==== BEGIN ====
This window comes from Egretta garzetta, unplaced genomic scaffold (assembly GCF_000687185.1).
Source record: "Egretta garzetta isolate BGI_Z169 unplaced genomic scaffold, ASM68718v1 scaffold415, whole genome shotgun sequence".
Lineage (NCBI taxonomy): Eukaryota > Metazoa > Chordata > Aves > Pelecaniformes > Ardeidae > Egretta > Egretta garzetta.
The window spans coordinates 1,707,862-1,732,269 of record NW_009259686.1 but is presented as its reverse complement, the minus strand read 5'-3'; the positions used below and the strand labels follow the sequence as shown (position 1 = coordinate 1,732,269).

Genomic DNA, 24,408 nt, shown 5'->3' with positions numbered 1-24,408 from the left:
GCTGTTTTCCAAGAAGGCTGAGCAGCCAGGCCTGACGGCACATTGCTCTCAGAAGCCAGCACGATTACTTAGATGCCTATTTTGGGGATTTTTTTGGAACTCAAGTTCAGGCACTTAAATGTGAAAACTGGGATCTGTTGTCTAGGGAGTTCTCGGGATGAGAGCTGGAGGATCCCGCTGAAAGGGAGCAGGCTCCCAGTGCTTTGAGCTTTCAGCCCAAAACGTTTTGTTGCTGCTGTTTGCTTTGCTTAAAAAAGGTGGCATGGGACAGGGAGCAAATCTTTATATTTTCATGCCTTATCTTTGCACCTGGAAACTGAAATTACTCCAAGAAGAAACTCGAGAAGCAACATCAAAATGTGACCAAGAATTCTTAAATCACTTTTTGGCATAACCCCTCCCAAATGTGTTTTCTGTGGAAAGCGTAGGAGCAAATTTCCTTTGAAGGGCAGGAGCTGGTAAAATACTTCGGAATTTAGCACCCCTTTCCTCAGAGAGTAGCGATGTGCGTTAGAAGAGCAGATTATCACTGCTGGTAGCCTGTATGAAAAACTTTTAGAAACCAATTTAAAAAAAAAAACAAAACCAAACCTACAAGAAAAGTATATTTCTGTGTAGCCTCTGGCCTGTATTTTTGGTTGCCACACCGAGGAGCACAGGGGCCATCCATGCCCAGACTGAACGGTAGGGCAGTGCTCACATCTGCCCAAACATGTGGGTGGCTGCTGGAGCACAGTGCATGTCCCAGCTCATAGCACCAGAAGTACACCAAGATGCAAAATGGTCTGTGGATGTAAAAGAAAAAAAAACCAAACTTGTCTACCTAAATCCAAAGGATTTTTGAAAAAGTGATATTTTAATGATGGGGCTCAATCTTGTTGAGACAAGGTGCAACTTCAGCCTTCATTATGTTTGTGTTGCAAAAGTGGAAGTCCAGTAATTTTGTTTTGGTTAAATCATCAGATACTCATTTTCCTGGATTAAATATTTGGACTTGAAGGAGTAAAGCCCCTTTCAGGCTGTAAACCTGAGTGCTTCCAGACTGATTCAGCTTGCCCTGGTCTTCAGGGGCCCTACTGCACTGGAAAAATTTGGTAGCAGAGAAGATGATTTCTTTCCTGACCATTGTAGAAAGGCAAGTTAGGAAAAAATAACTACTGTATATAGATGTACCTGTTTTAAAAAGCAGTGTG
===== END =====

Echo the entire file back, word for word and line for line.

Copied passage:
This window comes from Egretta garzetta, unplaced genomic scaffold (assembly GCF_000687185.1).
Source record: "Egretta garzetta isolate BGI_Z169 unplaced genomic scaffold, ASM68718v1 scaffold415, whole genome shotgun sequence".
Lineage (NCBI taxonomy): Eukaryota > Metazoa > Chordata > Aves > Pelecaniformes > Ardeidae > Egretta > Egretta garzetta.
The window spans coordinates 1,707,862-1,732,269 of record NW_009259686.1 but is presented as its reverse complement, the minus strand read 5'-3'; the positions used below and the strand labels follow the sequence as shown (position 1 = coordinate 1,732,269).

Genomic DNA, 24,408 nt, shown 5'->3' with positions numbered 1-24,408 from the left:
GCTGTTTTCCAAGAAGGCTGAGCAGCCAGGCCTGACGGCACATTGCTCTCAGAAGCCAGCACGATTACTTAGATGCCTATTTTGGGGATTTTTTTGGAACTCAAGTTCAGGCACTTAAATGTGAAAACTGGGATCTGTTGTCTAGGGAGTTCTCGGGATGAGAGCTGGAGGATCCCGCTGAAAGGGAGCAGGCTCCCAGTGCTTTGAGCTTTCAGCCCAAAACGTTTTGTTGCTGCTGTTTGCTTTGCTTAAAAAAGGTGGCATGGGACAGGGAGCAAATCTTTATATTTTCATGCCTTATCTTTGCACCTGGAAACTGAAATTACTCCAAGAAGAAACTCGAGAAGCAACATCAAAATGTGACCAAGAATTCTTAAATCACTTTTTGGCATAACCCCTCCCAAATGTGTTTTCTGTGGAAAGCGTAGGAGCAAATTTCCTTTGAAGGGCAGGAGCTGGTAAAATACTTCGGAATTTAGCACCCCTTTCCTCAGAGAGTAGCGATGTGCGTTAGAAGAGCAGATTATCACTGCTGGTAGCCTGTATGAAAAACTTTTAGAAACCAATTTAAAAAAAAAAACAAAACCAAACCTACAAGAAAAGTATATTTCTGTGTAGCCTCTGGCCTGTATTTTTGGTTGCCACACCGAGGAGCACAGGGGCCATCCATGCCCAGACTGAACGGTAGGGCAGTGCTCACATCTGCCCAAACATGTGGGTGGCTGCTGGAGCACAGTGCATGTCCCAGCTCATAGCACCAGAAGTACACCAAGATGCAAAATGGTCTGTGGATGTAAAAGAAAAAAAAACCAAACTTGTCTACCTAAATCCAAAGGATTTTTGAAAAAGTGATATTTTAATGATGGGGCTCAATCTTGTTGAGACAAGGTGCAACTTCAGCCTTCATTATGTTTGTGTTGCAAAAGTGGAAGTCCAGTAATTTTGTTTTGGTTAAATCATCAGATACTCATTTTCCTGGATTAAATATTTGGACTTGAAGGAGTAAAGCCCCTTTCAGGCTGTAAACCTGAGTGCTTCCAGACTGATTCAGCTTGCCCTGGTCTTCAGGGGCCCTACTGCACTGGAAAAATTTGGTAGCAGAGAAGATGATTTCTTTCCTGACCATTGTAGAAAGGCAAGTTAGGAAAAAATAACTACTGTATATAGATGTACCTGTTTTAAAAAGCAGTGTG